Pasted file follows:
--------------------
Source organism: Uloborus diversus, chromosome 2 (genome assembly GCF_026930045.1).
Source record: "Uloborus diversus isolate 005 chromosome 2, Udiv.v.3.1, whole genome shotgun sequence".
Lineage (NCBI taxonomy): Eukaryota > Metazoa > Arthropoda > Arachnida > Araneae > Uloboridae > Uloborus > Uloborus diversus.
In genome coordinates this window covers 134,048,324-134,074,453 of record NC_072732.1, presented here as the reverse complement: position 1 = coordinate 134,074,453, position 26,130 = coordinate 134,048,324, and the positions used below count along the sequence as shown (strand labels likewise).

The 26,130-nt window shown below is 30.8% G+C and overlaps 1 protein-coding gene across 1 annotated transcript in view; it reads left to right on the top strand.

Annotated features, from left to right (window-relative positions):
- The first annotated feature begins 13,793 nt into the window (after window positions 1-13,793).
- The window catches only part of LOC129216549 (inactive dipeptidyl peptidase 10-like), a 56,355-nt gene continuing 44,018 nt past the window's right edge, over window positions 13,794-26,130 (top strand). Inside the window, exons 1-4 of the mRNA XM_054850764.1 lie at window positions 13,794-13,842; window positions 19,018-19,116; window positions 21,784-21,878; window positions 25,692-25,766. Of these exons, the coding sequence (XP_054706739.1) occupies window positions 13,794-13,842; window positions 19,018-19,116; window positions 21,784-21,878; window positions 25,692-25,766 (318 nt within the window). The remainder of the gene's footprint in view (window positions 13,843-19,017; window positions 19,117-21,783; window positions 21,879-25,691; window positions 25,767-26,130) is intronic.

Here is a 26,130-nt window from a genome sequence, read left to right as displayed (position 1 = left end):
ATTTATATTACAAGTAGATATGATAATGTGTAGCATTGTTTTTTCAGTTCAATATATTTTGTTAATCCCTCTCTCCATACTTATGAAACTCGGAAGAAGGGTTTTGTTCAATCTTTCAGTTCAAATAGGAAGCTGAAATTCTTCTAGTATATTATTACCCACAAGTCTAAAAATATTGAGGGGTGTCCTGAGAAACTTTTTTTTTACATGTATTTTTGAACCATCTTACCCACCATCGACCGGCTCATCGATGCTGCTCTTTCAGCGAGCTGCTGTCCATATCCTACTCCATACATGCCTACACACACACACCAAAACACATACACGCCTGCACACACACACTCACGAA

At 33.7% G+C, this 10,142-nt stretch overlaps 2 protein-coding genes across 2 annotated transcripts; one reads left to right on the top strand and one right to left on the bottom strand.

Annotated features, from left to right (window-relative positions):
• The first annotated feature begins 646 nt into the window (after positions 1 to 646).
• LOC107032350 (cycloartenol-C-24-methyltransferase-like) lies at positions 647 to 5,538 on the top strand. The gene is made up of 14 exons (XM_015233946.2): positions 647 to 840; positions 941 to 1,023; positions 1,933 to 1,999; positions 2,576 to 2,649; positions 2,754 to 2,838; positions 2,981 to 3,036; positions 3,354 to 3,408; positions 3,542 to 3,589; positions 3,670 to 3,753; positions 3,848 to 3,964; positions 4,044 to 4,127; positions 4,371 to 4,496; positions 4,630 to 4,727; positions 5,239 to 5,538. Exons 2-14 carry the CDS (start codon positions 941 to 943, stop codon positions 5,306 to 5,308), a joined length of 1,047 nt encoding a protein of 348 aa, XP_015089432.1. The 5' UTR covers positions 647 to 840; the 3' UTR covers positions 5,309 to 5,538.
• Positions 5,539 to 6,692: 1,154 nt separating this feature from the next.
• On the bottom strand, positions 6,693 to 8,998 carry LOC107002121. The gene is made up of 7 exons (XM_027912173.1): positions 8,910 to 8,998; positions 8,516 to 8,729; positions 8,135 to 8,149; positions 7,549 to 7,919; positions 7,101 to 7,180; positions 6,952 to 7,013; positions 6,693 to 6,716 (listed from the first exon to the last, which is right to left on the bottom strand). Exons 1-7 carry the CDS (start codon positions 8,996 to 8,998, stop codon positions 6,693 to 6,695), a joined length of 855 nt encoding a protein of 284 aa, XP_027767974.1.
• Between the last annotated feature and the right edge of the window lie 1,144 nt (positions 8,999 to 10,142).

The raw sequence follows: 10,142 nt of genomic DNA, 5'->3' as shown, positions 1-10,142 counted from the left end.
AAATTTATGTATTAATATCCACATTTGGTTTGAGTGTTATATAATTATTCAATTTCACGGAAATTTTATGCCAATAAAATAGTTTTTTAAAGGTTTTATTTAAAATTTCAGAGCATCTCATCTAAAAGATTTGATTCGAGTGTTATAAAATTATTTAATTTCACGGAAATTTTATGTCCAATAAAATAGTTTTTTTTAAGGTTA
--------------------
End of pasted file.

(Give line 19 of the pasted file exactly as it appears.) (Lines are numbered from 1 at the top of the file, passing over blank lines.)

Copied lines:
AAATTTATGTATTAATATCCACATTTGGTTTGAGTGTTATATAATTATTCAATTTCACGGAAATTTTATGCCAATAAAATAGTTTTTTAAAGGTTTTATTTAAAATTTCAGAGCATCTCATCTAAAAGATTTGATTCGAGTGTTATAAAATTATTTAATTTCACGGAAATTTTATGTCCAATAAAATAGTTTTTTTTAAGGTTA